What advice do you have for other teachers?: I’m a tough teacher. The cadets will tell you in a second. The first six weeks of school, I have a few haters. If I don’t, I think I must be doing something wrong. During those weeks, I tell them that I don’t teach with a lecture, a handout and homework. This is the script so many of them are used to, so when I come along, I teach outside of their comfort zone. This makes for a few tiny rebellions but I shall not be moved. I’ve seen this method work too much to change it. Adjust it, yes. But I’m sticking with the educational journey successes that attest to the method. I have a student-centered, proactive classroom where students will not “be educated” but will instead “do education.” I believe to be educated is a passive education, but doing education is active and more likely to stick. And don’t forget the intangibles! High expectations, teach students to make it happen and not make excuses, teach them that incomplete work is like driving a car with three tires — worthless. Teach them that their work is their reputation. Teach them that they can trust you. Teach them that they can create their own reality. Teach them that it is never too late to learn. Teach them to “sit in the big chair” one day. Teach them that gossip is the lowest form of entertainment. Teach them that we all deserve second chances, and obstacles are not barriers. Teach them how to catch, not how to fish. You can catch up on your sleep when you retire.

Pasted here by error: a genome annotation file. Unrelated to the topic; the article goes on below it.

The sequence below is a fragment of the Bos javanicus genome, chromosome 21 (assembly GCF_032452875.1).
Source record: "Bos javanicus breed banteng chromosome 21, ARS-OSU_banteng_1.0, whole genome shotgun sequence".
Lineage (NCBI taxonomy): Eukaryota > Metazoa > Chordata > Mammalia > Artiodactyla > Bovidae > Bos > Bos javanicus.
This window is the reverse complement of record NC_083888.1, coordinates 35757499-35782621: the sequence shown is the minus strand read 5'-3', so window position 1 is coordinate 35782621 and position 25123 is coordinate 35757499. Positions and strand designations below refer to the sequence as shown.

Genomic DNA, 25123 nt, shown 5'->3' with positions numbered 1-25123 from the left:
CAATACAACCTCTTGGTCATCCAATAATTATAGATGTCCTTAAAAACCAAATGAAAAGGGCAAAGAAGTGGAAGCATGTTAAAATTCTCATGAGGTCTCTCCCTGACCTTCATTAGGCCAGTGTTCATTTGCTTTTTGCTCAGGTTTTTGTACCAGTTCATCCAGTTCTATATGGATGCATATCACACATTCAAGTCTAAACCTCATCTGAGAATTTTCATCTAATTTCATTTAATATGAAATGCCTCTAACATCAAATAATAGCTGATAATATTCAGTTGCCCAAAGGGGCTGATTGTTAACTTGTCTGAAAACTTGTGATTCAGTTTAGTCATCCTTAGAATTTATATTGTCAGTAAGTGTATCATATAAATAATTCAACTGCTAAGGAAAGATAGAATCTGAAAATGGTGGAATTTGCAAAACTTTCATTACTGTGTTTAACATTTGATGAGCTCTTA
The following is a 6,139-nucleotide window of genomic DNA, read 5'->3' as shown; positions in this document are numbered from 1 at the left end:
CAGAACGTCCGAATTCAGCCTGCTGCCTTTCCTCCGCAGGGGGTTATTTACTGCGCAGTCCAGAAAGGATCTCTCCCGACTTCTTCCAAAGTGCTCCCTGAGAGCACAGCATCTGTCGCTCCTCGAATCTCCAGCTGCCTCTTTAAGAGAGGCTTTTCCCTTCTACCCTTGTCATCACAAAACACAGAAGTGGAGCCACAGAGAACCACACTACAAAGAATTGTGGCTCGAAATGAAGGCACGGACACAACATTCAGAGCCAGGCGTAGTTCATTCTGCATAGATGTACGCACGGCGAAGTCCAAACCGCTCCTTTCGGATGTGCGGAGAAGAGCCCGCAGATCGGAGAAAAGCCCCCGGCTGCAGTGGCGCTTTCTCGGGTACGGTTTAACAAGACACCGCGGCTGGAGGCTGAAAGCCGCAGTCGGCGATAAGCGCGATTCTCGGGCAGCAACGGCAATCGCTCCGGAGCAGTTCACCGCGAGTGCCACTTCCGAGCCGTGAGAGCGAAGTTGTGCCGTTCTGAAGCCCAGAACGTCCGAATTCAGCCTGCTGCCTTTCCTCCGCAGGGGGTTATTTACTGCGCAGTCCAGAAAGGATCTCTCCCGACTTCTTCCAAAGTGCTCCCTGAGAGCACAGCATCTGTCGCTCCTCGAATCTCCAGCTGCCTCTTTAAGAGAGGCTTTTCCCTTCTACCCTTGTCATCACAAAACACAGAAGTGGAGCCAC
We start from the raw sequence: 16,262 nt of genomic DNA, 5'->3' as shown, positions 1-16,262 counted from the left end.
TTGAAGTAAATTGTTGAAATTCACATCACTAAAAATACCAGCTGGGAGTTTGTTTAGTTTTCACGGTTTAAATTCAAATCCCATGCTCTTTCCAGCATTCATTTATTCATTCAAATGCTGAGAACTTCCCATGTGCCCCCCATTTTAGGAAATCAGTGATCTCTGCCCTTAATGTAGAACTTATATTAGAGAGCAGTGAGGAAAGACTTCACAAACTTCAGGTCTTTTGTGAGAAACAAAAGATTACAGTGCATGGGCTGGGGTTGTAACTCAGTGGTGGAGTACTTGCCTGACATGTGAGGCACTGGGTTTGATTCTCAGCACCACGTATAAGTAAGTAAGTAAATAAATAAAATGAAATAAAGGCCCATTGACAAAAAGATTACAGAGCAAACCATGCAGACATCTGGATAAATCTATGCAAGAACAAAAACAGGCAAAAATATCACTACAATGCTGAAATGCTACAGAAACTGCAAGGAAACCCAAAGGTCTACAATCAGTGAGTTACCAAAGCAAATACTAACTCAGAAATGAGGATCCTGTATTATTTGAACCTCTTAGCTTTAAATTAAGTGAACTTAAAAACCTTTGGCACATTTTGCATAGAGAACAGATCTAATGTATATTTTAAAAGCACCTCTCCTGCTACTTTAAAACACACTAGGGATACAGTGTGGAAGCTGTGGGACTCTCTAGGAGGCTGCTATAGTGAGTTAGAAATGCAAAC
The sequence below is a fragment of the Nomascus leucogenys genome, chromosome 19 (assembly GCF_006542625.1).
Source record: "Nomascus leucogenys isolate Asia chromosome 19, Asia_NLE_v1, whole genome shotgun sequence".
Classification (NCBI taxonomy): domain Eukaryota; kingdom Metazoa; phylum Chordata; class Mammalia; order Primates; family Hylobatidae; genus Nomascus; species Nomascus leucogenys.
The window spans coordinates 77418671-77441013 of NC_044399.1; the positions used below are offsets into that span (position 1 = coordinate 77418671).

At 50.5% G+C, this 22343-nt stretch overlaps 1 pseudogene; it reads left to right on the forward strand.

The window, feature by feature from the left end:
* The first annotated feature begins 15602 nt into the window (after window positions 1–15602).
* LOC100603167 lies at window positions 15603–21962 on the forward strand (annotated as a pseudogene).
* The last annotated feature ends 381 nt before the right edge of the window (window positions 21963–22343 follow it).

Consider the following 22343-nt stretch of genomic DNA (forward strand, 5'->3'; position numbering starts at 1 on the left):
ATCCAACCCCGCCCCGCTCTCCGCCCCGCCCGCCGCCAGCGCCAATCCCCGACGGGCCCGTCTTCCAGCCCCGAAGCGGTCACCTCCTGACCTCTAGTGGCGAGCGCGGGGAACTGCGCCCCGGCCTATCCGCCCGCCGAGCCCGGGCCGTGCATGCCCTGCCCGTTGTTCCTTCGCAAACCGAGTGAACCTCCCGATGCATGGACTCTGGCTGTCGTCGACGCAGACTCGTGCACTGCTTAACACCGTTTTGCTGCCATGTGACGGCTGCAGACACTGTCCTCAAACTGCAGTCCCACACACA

Years teaching: 13 years
Teaching philosophy: My goal is to make sure that kids love to learn, and that they have the technology skills that they need to move into the 21st century.
Why did you choose to teach?: Teaching allows me to bring together my love of children and need to be creative. The process of integrating technology so that it will be relevant, content rich and innovative is very fulfilling and enjoyable for me.
What motivates you to keep doing it?: When I see the spark in the students’ eyes as they think, create and learn, it is very motivating to me because I know that these experiences have lit their curiosity about the world and perhaps serve as a springboard to encourage their lifelong learning.
What’s your most memorable teaching moment?: As I greet seniors in the Upper School hallways, I remember them as young students who could barely reach the keyboards. I’m proud and amazed at the development of their unique skills and abilities, and only hope that my efforts have played a small role in this.
What advice do you have for other teachers?: Try to engage and connect with your students by keeping your lessons current, allowing them to have choices so that they can take ownership of their learning and doing something that matters.